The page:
Were these inapropiate shocks or did you need them ? If I hit my cut off rate the ICD fires mine being 180. You may be having a ventricular response to the A-Flutter, Like supraventricular tachycardia. My device will pick up SVT and V-tach or V-fib only. you may need to have some adjustments in your settings or maybe give the beta-blockers time to take effect. It sure isn`t fun being shocked hope your doctors can figure it out.
You are the first person I have seen who has had an ICD longer than me, my first implant was in 1991. BEST OF LUCK TO YOU.
I've read and have been told that ablation can take months to settle out, other arrhythmias that were never seen before may spring up spontaneously.
ARVD is a tough bugger to offer long term prognosis. Though I've not heard of it advancing into the atriums.
Wow i was pretty impressed reading your post.....1981 you had an ICD implanted? Wow that is totally amazing to me me and obviously they had the medical forsight to know that it would still cont. to do its job 30 years later w. minor adjustments along the road. As far as an ablation for atrial fib/flutters, etc. trust me from someone who knows that ablation will be a heck of alot easier on you than being converted or even the trip in the ambulance. I would do my homework and read up on as much as you can about the procedure but to me it is a no brainer because from my understanding the orginal concept came up for the ablation with the atrial fib/flutter in mind by Drs. Natale and Scheinmann and i believe that is why it is so successful. Itdood is def. right tho it can take up to 6 months for your heart to revert physically and electrically to the procedure and generally speaking my heart doc told me if its going to fail in 80 % of the cases it will fail within a short time of the procedure and generally within 90 days. Good luck....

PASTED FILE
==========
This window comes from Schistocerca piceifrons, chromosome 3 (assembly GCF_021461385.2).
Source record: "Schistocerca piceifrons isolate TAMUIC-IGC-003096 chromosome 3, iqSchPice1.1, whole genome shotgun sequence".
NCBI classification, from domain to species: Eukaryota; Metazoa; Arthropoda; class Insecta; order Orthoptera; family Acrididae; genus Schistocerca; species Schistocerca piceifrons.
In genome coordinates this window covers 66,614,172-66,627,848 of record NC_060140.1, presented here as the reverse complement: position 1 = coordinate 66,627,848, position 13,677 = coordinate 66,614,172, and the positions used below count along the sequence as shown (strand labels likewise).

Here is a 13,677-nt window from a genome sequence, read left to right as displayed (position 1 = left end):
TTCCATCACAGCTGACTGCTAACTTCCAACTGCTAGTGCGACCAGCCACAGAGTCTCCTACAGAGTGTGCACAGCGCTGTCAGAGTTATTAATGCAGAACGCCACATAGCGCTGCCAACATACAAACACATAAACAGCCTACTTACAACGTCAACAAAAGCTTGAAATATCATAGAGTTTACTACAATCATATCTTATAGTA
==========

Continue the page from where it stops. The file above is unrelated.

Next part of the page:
Thanks for the comments.
Apparently I was a bit unclear. My first V-tach was in 1980, I was studied, but no ablation or implants in 1986. It was 1997 when I got the first ICD (now on the 4th) and when the first ablation was attempted.
At least 9 of the 10 shocks had no V-tach component, the Medtronic tech and the doctors can only say that one of the 10 might have had some ventricular component. but the peaks were all narrow, not the wide form typical of V-tach. (With only one lead, it is impossible to be certain, but some of the shocks came while I was on a 3 lead EKG in the ambulance or the ER, and for those it was clear the shocks were not appropriate.). Some of the time while I was in A-flutter, my vetricle contracted on every atrial contraction instead of the more usual every other, so I was closer to 280 BPM that 140-150 BPM which is, I think, more typical of A-flutter. However, I remained conscious and able to enjoy every second of it.
Hey Dennis....i didn't realize that you had a Medtronic Vascular ICD and now you say its your fourth. You may want to check and be sure that the current one or the past ones that were removed are not on the Medtronic "watch" list for the recalls....i do know that part of the suit that was filed against Medtronic was due to alot of what you are explaining...for giving un-necessary shocks because of the leads in them. I don't mean to be the bearer of bad news with this but we have to all watch out for one another on this site.......sounds a little suspicious to me.....good luck.....
The first ICD I had was recalled due to a bad batch of capacitors. Medtronic provided the replacement for free and paid my part of the installation cost.
The first lead I had was one of the older thick ones, not the thin ones which came later and that others had fail.
The second ICD lasted 8 years before the battery was exhausted.
The 3rd was in only for a couple months since its insertion along with a new lead resulted in an infection, that was treated with Cipro to hold the infection at bay until it was a more convenient time for me to have the removal done.
The 4th ICD and a new lead(the 3rd) were installed on the right side after the 3rd ICD and both sets of leads on the left were removed. It has worked properly, but of course was not capable of discerning the high superventricular tachycardia from ventricular tachycardia reliably at over 170 BPM and cannot treat A-fib or A-flutter.